Early in his presentation, Novak claimed that Iraq was not a preventive war. But as his argument progressed, he said that public authorities have a duty to wage preventive war. Where is this found in the Catechism of the Catholic Church? The answer, given before the Iraq War by then Cardinal Ratzinger, who is now Benedict XVI, was "The concept of a 'preventative war' does not appear in the Catechism of the Catholic Church." Preventive war is a prescription for perpetual international violence. It is the argument used by Germany at the beginning of both World War I and World War II to justify their attacks on their neighbors. The consequences, which he glosses over as though of no importance, are devastating not only for people in the countries we attack but also for the people of the United States.

How can perpetual war be dangerous to us at home? Aside from the fact that it exposes us here in the heartland to enemy attack, wars drive negative trends in both government and culture. We who stand on the shoulders of giants such as Washington and Jefferson, who defended the natural and inalienable rights of the people, have ourselves become amoral followers of Machiavelli. We are willing to torture, imprison without trial, ignore the Geneva Conventions, and kill the children of our enemies to secure cheap petroleum to sustain our gluttonous lifestyles.

Just as it was in the old Soviet Union, the worse things get here in the United States, the more pressure there is to conform to the official party line. In America at War, those who dissent are branded as traitors. How far the present generation of leaders has departed from the principles of Thomas Jefferson, who believed that citizens had an obligation to be critical of their government, "for nothing can keep it right but their own vigilant and distrustful superintendence"!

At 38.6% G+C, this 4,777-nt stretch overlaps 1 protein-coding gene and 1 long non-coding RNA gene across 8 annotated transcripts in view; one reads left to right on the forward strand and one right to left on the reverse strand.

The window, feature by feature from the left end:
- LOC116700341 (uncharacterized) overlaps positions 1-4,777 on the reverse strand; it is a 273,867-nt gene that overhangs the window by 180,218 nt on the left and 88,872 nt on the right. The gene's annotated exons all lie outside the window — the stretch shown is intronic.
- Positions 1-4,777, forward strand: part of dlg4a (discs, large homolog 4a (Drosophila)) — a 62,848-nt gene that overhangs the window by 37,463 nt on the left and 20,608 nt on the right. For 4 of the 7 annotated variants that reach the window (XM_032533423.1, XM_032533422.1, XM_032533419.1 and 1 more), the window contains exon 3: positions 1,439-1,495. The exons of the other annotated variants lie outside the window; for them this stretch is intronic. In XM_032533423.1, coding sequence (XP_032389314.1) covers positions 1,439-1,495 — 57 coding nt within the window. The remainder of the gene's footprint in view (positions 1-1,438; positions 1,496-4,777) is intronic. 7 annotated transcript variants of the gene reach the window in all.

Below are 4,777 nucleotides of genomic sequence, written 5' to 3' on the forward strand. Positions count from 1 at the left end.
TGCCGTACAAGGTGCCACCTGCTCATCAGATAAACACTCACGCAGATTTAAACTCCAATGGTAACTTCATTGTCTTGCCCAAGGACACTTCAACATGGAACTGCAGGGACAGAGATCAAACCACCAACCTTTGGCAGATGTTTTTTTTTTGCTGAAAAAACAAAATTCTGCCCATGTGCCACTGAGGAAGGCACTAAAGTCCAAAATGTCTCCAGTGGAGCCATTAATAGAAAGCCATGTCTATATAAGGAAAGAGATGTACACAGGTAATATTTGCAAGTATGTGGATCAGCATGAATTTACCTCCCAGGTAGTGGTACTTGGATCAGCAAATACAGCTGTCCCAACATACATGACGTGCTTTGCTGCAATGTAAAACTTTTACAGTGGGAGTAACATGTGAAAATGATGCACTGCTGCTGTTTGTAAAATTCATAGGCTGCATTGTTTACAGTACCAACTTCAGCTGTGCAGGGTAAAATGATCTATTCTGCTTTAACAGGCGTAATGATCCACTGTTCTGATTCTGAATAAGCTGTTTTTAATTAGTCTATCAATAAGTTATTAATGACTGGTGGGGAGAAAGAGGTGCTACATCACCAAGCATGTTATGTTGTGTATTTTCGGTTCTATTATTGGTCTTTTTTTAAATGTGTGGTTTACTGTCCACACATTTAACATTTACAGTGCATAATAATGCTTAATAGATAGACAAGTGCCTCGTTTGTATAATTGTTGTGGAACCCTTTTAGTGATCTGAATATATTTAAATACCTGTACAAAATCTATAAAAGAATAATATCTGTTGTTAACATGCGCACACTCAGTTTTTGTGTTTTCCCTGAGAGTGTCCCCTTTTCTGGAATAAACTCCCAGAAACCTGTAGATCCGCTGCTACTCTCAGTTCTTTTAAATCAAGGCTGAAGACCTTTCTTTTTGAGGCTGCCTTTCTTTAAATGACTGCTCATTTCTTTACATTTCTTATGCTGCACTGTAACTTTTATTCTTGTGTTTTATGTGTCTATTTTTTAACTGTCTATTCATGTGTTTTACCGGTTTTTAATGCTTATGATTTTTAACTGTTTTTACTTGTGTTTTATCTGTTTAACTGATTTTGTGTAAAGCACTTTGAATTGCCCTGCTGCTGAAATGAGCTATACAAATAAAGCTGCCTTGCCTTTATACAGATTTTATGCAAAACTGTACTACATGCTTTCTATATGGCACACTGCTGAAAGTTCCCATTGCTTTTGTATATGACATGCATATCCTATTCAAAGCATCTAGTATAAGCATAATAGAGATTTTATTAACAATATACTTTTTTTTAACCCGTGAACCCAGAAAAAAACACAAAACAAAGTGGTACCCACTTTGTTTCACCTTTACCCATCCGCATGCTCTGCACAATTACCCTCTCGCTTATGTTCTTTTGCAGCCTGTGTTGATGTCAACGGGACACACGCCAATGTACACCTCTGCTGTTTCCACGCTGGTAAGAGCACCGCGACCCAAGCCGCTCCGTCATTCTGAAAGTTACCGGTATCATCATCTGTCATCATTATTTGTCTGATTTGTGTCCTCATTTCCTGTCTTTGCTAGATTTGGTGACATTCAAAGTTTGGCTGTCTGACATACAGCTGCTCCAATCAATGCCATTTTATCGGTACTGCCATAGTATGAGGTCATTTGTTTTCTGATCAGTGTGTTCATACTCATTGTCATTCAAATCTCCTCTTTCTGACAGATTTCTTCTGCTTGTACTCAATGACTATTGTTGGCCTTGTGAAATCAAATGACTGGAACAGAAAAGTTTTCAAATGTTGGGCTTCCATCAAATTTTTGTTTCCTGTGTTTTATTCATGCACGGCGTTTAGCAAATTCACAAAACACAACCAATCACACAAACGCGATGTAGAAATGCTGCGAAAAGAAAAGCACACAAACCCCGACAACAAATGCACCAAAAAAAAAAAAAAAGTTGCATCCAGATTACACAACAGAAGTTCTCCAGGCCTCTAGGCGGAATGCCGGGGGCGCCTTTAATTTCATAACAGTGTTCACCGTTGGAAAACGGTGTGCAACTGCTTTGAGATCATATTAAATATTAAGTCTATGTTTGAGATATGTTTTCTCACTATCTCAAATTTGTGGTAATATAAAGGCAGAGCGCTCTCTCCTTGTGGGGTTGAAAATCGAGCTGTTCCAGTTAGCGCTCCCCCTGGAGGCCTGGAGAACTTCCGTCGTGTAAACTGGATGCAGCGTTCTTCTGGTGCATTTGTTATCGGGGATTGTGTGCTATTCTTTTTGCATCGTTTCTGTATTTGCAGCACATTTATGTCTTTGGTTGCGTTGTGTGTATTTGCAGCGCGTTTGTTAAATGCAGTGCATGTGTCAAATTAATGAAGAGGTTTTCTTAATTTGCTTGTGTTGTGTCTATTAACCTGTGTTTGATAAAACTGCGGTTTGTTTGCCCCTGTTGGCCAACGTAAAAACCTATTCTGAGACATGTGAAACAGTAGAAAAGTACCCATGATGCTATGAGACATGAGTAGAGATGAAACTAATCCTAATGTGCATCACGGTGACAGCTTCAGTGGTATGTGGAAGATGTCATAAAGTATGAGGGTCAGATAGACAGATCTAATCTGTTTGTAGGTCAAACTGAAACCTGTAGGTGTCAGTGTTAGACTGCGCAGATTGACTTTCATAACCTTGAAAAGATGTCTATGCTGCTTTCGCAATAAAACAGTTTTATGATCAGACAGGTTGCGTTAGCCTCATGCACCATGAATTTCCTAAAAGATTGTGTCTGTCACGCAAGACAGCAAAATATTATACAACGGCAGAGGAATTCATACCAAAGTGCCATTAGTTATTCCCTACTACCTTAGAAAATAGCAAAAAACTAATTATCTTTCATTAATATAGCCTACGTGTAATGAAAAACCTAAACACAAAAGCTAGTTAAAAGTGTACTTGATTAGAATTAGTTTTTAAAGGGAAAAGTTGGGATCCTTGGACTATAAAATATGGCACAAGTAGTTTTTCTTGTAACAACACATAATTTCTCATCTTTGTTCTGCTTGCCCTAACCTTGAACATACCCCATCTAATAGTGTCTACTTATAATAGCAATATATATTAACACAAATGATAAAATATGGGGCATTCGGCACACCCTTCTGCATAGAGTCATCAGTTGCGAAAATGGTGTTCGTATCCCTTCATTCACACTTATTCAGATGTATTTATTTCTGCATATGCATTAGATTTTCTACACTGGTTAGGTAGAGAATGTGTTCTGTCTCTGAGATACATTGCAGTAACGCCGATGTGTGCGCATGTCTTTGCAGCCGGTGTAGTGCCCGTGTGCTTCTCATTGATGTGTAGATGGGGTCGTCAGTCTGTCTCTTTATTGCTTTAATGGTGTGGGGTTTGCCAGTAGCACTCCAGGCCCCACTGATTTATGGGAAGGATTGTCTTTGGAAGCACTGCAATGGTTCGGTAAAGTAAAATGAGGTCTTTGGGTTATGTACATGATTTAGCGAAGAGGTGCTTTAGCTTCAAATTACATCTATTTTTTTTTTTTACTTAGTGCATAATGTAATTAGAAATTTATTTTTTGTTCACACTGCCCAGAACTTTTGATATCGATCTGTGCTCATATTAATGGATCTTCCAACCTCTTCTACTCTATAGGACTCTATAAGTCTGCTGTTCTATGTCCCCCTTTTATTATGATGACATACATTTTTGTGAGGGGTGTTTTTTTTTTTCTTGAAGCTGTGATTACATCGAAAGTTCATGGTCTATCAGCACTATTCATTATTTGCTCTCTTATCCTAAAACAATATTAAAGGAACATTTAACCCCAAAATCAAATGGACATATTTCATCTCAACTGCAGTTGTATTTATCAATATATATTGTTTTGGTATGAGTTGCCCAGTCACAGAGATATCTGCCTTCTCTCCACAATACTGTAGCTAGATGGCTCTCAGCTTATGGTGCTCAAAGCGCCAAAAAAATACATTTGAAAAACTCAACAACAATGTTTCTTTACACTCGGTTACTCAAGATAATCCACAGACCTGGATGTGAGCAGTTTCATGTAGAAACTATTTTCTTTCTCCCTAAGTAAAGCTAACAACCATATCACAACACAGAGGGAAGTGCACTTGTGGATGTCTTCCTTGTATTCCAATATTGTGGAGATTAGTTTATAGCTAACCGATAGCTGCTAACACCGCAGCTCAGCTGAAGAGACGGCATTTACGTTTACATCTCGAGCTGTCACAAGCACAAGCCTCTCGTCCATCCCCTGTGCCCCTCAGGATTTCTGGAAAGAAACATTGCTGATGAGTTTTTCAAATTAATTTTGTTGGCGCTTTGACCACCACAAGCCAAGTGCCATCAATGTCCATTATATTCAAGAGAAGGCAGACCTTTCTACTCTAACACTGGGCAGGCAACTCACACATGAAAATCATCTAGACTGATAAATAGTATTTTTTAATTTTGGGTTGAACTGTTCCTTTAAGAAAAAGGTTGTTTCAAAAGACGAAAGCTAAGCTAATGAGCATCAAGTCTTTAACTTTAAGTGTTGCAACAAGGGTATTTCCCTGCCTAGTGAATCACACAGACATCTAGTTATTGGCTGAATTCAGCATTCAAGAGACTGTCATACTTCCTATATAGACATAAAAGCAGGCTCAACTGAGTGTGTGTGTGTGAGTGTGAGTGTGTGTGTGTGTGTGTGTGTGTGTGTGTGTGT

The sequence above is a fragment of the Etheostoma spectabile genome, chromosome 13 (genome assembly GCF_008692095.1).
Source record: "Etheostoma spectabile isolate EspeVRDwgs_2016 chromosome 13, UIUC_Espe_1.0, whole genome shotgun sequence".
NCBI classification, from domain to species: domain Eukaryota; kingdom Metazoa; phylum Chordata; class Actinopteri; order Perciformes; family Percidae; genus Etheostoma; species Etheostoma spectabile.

Culturally, we are becoming coarse and heartless when it comes to the deaths of the many innocent civilians caught in the crossfire of our wars. We don't care about them, we have no solidarity with them, they are not even people to us, they are merely collateral damage. When we read in the Bible, "Love your enemies", we refuse to understand that Jesus was talking to us! We claim we are acting on behalf of the people of Iraq, but we ignore the fact that they have paid - from the very beginning and they continue to pay today - the highest price in this battle. Saddam Hussein and his cohorts are safe in one of our prisons, with three nice meals a day, air conditioning, and lots of other perks. George Bush and the rest of the neo-conservative and liberal supporters of this war are safe here at home. They aren't hurting for food or money or safety. It is the ordinary people of Iraq who daily face intermittent electricity, a collapsed economy, personal danger and death. Uncounted thousands have been killed. Our armed forces are also called upon to make enormous sacrifices, enduring danger that is often exacerbated by the political leadership. Thousands have died and many more thousands have been seriously injured, sent into harms way by a cowardly national leadership that hides its greed and gluttony with pious patriotic rhetoric.